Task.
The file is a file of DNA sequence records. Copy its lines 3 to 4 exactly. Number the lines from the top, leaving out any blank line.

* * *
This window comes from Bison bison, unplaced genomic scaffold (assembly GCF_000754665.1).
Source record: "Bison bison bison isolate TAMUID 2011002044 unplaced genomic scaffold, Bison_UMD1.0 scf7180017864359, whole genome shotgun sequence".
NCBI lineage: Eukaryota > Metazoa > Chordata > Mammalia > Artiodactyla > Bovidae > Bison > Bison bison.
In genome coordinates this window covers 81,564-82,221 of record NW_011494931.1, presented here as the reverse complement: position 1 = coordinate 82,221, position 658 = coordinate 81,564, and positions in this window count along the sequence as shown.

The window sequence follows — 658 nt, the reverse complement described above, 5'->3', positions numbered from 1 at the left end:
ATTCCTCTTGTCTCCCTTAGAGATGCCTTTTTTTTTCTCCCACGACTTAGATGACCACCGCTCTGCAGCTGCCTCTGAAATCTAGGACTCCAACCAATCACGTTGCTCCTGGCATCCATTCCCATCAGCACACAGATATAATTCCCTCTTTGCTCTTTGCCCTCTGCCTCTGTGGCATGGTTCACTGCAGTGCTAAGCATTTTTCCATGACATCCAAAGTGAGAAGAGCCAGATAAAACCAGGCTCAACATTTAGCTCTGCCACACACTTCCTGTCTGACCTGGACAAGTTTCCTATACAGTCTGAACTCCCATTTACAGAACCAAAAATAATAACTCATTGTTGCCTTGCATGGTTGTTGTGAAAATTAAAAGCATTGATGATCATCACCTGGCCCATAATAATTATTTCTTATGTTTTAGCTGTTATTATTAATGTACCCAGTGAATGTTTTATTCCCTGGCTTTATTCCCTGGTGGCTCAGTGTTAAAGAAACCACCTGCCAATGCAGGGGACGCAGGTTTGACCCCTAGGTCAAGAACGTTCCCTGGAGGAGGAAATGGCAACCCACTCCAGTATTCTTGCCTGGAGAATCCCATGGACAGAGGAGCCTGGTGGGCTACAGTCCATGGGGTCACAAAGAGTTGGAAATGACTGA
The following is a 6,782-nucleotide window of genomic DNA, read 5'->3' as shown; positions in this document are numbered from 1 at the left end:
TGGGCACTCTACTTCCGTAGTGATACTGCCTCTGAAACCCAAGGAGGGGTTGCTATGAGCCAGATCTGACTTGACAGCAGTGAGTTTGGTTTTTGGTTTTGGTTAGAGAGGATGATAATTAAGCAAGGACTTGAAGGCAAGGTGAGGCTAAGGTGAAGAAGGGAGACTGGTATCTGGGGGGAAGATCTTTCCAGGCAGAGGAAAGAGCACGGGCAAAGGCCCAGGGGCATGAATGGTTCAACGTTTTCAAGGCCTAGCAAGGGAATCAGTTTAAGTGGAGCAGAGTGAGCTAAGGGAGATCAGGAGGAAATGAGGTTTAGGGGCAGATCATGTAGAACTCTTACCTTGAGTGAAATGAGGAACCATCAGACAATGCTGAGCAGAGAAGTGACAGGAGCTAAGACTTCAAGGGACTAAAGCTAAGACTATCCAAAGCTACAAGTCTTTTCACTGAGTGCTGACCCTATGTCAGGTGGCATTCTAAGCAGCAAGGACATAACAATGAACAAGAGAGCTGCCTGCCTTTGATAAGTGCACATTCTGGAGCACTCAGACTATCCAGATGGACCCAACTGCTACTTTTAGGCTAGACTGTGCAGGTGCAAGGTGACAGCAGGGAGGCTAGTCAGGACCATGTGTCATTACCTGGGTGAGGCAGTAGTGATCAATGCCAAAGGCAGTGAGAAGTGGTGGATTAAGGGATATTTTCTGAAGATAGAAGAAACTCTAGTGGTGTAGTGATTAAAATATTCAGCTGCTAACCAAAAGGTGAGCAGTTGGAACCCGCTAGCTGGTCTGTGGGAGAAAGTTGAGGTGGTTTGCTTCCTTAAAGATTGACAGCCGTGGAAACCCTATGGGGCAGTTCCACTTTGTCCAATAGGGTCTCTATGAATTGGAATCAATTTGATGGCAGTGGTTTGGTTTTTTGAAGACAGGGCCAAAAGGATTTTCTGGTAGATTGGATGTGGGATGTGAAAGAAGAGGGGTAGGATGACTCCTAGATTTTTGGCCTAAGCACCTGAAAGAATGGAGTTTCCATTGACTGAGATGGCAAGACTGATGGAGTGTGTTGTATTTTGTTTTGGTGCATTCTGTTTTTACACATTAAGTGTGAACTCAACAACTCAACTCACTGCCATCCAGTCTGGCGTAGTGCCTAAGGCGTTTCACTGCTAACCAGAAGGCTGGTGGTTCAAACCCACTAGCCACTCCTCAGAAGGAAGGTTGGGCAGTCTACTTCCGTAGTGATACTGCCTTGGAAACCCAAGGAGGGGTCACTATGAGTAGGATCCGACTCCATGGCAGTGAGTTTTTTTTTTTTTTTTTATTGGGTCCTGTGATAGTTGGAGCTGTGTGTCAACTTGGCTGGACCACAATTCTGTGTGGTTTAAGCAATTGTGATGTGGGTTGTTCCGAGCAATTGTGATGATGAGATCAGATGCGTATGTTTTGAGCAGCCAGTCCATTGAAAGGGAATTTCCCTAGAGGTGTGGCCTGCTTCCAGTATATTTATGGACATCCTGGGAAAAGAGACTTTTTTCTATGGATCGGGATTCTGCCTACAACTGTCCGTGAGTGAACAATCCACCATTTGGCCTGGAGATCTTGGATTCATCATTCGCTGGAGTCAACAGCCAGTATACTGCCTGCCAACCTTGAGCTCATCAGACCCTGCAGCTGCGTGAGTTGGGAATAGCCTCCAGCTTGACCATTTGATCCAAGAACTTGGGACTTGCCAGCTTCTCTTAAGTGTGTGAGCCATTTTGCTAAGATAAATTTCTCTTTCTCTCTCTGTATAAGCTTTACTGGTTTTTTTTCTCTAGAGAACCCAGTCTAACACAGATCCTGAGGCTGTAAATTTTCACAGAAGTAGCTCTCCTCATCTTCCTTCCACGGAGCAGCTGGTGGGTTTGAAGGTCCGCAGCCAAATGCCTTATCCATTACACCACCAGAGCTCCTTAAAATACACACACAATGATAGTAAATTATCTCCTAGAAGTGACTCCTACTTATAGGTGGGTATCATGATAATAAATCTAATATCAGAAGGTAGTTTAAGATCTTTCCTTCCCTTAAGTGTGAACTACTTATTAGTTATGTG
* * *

NCBI lineage: Eukaryota > Metazoa > Chordata > Mammalia > Artiodactyla > Bovidae > Bison > Bison bison.
In genome coordinates this window covers 81,564-82,221 of record NW_011494931.1, presented here as the reverse complement: position 1 = coordinate 82,221, position 658 = coordinate 81,564, and positions in this window count along the sequence as shown.